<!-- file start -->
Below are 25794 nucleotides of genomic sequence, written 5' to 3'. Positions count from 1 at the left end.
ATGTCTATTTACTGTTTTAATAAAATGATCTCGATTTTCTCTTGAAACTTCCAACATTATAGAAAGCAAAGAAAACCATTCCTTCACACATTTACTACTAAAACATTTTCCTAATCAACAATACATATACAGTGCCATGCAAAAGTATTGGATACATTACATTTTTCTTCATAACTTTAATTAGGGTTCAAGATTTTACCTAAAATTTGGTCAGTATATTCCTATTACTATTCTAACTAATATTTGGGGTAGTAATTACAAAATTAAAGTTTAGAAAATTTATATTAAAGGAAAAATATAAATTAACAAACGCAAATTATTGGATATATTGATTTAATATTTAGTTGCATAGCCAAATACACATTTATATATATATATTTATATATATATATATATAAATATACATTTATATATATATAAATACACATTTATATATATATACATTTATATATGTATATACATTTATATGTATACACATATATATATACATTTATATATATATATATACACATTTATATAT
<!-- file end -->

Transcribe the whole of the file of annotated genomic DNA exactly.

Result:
Below are 25794 nucleotides of genomic sequence, written 5' to 3'. Positions count from 1 at the left end.
ATGTCTATTTACTGTTTTAATAAAATGATCTCGATTTTCTCTTGAAACTTCCAACATTATAGAAAGCAAAGAAAACCATTCCTTCACACATTTACTACTAAAACATTTTCCTAATCAACAATACATATACAGTGCCATGCAAAAGTATTGGATACATTACATTTTTCTTCATAACTTTAATTAGGGTTCAAGATTTTACCTAAAATTTGGTCAGTATATTCCTATTACTATTCTAACTAATATTTGGGGTAGTAATTACAAAATTAAAGTTTAGAAAATTTATATTAAAGGAAAAATATAAATTAACAAACGCAAATTATTGGATATATTGATTTAATATTTAGTTGCATAGCCAAATACACATTTATATATATATATTTATATATATATATATATAAATATACATTTATATATATATAAATACACATTTATATATATATACATTTATATATGTATATACATTTATATGTATACACATATATATATACATTTATATATATATATATACACATTTATATAT